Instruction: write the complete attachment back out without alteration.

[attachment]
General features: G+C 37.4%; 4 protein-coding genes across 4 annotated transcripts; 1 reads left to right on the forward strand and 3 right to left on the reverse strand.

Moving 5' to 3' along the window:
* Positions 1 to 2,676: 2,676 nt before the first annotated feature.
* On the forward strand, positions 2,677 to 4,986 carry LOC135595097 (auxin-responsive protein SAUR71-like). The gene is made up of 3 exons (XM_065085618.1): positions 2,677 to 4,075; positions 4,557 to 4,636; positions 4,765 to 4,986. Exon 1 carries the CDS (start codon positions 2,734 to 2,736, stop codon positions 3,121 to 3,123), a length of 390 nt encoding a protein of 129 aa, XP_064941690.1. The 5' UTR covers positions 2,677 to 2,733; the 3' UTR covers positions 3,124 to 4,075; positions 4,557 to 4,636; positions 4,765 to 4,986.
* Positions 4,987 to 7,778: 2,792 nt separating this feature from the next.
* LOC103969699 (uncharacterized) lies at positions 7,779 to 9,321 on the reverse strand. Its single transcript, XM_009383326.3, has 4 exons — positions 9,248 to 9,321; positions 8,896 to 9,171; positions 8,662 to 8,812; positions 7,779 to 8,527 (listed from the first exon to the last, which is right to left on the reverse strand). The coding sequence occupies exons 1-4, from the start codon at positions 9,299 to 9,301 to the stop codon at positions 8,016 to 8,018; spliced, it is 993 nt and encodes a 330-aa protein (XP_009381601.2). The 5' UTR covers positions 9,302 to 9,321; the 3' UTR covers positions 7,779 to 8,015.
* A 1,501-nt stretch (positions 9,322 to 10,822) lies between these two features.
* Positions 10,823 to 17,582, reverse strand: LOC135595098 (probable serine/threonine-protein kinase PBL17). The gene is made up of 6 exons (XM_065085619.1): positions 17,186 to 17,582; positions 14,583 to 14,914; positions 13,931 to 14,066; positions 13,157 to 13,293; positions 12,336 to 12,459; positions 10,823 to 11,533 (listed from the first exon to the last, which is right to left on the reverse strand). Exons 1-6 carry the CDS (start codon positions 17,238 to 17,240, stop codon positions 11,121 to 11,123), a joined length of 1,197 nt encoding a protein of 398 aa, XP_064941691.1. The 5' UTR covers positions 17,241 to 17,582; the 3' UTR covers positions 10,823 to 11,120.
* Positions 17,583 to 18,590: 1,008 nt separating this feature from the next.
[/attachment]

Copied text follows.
General features: G+C 37.4%; 4 protein-coding genes across 4 annotated transcripts; 1 reads left to right on the forward strand and 3 right to left on the reverse strand.

Moving 5' to 3' along the window:
* Positions 1 to 2,676: 2,676 nt before the first annotated feature.
* On the forward strand, positions 2,677 to 4,986 carry LOC135595097 (auxin-responsive protein SAUR71-like). The gene is made up of 3 exons (XM_065085618.1): positions 2,677 to 4,075; positions 4,557 to 4,636; positions 4,765 to 4,986. Exon 1 carries the CDS (start codon positions 2,734 to 2,736, stop codon positions 3,121 to 3,123), a length of 390 nt encoding a protein of 129 aa, XP_064941690.1. The 5' UTR covers positions 2,677 to 2,733; the 3' UTR covers positions 3,124 to 4,075; positions 4,557 to 4,636; positions 4,765 to 4,986.
* Positions 4,987 to 7,778: 2,792 nt separating this feature from the next.
* LOC103969699 (uncharacterized) lies at positions 7,779 to 9,321 on the reverse strand. Its single transcript, XM_009383326.3, has 4 exons — positions 9,248 to 9,321; positions 8,896 to 9,171; positions 8,662 to 8,812; positions 7,779 to 8,527 (listed from the first exon to the last, which is right to left on the reverse strand). The coding sequence occupies exons 1-4, from the start codon at positions 9,299 to 9,301 to the stop codon at positions 8,016 to 8,018; spliced, it is 993 nt and encodes a 330-aa protein (XP_009381601.2). The 5' UTR covers positions 9,302 to 9,321; the 3' UTR covers positions 7,779 to 8,015.
* A 1,501-nt stretch (positions 9,322 to 10,822) lies between these two features.
* Positions 10,823 to 17,582, reverse strand: LOC135595098 (probable serine/threonine-protein kinase PBL17). The gene is made up of 6 exons (XM_065085619.1): positions 17,186 to 17,582; positions 14,583 to 14,914; positions 13,931 to 14,066; positions 13,157 to 13,293; positions 12,336 to 12,459; positions 10,823 to 11,533 (listed from the first exon to the last, which is right to left on the reverse strand). Exons 1-6 carry the CDS (start codon positions 17,238 to 17,240, stop codon positions 11,121 to 11,123), a joined length of 1,197 nt encoding a protein of 398 aa, XP_064941691.1. The 5' UTR covers positions 17,241 to 17,582; the 3' UTR covers positions 10,823 to 11,120.
* Positions 17,583 to 18,590: 1,008 nt separating this feature from the next.